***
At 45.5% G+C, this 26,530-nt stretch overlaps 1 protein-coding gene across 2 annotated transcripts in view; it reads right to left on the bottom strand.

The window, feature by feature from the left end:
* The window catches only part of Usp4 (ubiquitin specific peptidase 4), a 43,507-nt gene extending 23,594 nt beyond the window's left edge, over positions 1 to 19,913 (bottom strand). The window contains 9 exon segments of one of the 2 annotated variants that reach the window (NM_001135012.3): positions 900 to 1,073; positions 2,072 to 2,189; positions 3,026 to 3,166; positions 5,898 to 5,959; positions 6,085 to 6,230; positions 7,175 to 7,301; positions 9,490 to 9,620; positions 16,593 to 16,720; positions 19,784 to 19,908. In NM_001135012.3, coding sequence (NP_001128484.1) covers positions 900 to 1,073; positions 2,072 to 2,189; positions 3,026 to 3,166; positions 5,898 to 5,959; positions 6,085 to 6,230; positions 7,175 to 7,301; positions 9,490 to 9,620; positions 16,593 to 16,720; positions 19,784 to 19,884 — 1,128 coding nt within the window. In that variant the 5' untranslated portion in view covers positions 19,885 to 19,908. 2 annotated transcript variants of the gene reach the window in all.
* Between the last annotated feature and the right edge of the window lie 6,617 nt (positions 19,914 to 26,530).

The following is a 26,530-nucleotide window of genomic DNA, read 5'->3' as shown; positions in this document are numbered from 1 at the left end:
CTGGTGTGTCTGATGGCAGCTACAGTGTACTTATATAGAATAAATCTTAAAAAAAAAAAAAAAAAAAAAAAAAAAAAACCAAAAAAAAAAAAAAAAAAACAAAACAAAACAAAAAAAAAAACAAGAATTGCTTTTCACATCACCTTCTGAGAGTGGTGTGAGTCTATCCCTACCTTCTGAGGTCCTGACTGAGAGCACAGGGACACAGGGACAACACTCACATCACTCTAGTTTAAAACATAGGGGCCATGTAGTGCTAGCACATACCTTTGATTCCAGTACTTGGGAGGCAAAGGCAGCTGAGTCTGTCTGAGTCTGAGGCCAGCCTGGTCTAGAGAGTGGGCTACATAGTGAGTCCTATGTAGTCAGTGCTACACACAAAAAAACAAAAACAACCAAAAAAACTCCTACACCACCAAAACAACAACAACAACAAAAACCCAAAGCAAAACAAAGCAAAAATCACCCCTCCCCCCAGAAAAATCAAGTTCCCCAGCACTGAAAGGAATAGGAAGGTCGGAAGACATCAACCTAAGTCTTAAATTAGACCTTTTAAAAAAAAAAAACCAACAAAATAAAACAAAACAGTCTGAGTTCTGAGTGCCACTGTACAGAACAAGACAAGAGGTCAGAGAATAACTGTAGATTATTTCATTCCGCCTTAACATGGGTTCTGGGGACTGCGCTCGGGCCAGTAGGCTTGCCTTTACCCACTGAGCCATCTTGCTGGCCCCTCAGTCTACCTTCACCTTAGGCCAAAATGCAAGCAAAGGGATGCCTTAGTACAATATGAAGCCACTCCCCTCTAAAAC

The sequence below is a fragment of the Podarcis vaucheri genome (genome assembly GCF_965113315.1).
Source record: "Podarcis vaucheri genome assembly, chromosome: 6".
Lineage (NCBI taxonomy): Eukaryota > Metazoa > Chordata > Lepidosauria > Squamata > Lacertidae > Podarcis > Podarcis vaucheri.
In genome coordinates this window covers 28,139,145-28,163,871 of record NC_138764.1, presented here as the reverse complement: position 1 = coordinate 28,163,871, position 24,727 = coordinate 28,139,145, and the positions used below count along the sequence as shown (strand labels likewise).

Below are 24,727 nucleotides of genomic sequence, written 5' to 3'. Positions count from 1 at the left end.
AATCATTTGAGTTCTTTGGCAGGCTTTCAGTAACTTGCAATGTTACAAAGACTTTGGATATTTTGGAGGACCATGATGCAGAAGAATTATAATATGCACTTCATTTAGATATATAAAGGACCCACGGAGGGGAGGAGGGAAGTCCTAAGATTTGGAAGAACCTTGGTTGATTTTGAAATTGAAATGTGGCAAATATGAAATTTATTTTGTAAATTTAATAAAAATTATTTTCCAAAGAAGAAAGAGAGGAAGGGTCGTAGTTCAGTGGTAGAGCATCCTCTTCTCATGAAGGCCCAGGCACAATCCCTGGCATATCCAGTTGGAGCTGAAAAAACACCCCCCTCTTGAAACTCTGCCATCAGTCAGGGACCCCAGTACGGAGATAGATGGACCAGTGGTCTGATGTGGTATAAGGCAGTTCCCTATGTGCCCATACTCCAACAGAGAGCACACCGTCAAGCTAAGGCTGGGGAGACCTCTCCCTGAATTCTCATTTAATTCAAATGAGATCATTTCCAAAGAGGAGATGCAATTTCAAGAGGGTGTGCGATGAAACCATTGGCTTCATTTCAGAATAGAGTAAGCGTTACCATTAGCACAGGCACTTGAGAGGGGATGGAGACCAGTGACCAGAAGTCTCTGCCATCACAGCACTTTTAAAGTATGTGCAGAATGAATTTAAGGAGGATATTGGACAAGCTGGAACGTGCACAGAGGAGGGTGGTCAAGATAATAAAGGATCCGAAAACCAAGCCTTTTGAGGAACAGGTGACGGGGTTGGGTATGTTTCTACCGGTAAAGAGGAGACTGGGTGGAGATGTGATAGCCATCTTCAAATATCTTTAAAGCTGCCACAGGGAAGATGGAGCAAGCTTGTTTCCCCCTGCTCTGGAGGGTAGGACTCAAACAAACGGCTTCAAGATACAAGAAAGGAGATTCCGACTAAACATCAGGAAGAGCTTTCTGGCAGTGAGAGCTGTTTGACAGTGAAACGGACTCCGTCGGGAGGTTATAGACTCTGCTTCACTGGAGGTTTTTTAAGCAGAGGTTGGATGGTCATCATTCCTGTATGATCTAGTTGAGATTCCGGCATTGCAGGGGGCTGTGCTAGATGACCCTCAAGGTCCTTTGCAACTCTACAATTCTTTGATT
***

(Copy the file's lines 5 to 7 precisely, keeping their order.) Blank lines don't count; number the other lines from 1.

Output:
The following is a 26,530-nucleotide window of genomic DNA, read 5'->3' as shown; positions in this document are numbered from 1 at the left end:
CTGGTGTGTCTGATGGCAGCTACAGTGTACTTATATAGAATAAATCTTAAAAAAAAAAAAAAAAAAAAAAAAAAAAAACCAAAAAAAAAAAAAAAAAAACAAAACAAAACAAAAAAAAAAACAAGAATTGCTTTTCACATCACCTTCTGAGAGTGGTGTGAGTCTATCCCTACCTTCTGAGGTCCTGACTGAGAGCACAGGGACACAGGGACAACACTCACATCACTCTAGTTTAAAACATAGGGGCCATGTAGTGCTAGCACATACCTTTGATTCCAGTACTTGGGAGGCAAAGGCAGCTGAGTCTGTCTGAGTCTGAGGCCAGCCTGGTCTAGAGAGTGGGCTACATAGTGAGTCCTATGTAGTCAGTGCTACACACAAAAAAACAAAAACAACCAAAAAAACTCCTACACCACCAAAACAACAACAACAACAAAAACCCAAAGCAAAACAAAGCAAAAATCACCCCTCCCCCCAGAAAAATCAAGTTCCCCAGCACTGAAAGGAATAGGAAGGTCGGAAGACATCAACCTAAGTCTTAAATTAGACCTTTTAAAAAAAAAAAACCAACAAAATAAAACAAAACAGTCTGAGTTCTGAGTGCCACTGTACAGAACAAGACAAGAGGTCAGAGAATAACTGTAGATTATTTCATTCCGCCTTAACATGGGTTCTGGGGACTGCGCTCGGGCCAGTAGGCTTGCCTTTACCCACTGAGCCATCTTGCTGGCCCCTCAGTCTACCTTCACCTTAGGCCAAAATGCAAGCAAAGGGATGCCTTAGTACAATATGAAGCCACTCCCCTCTAAAAC

The sequence below is a fragment of the Podarcis vaucheri genome (genome assembly GCF_965113315.1).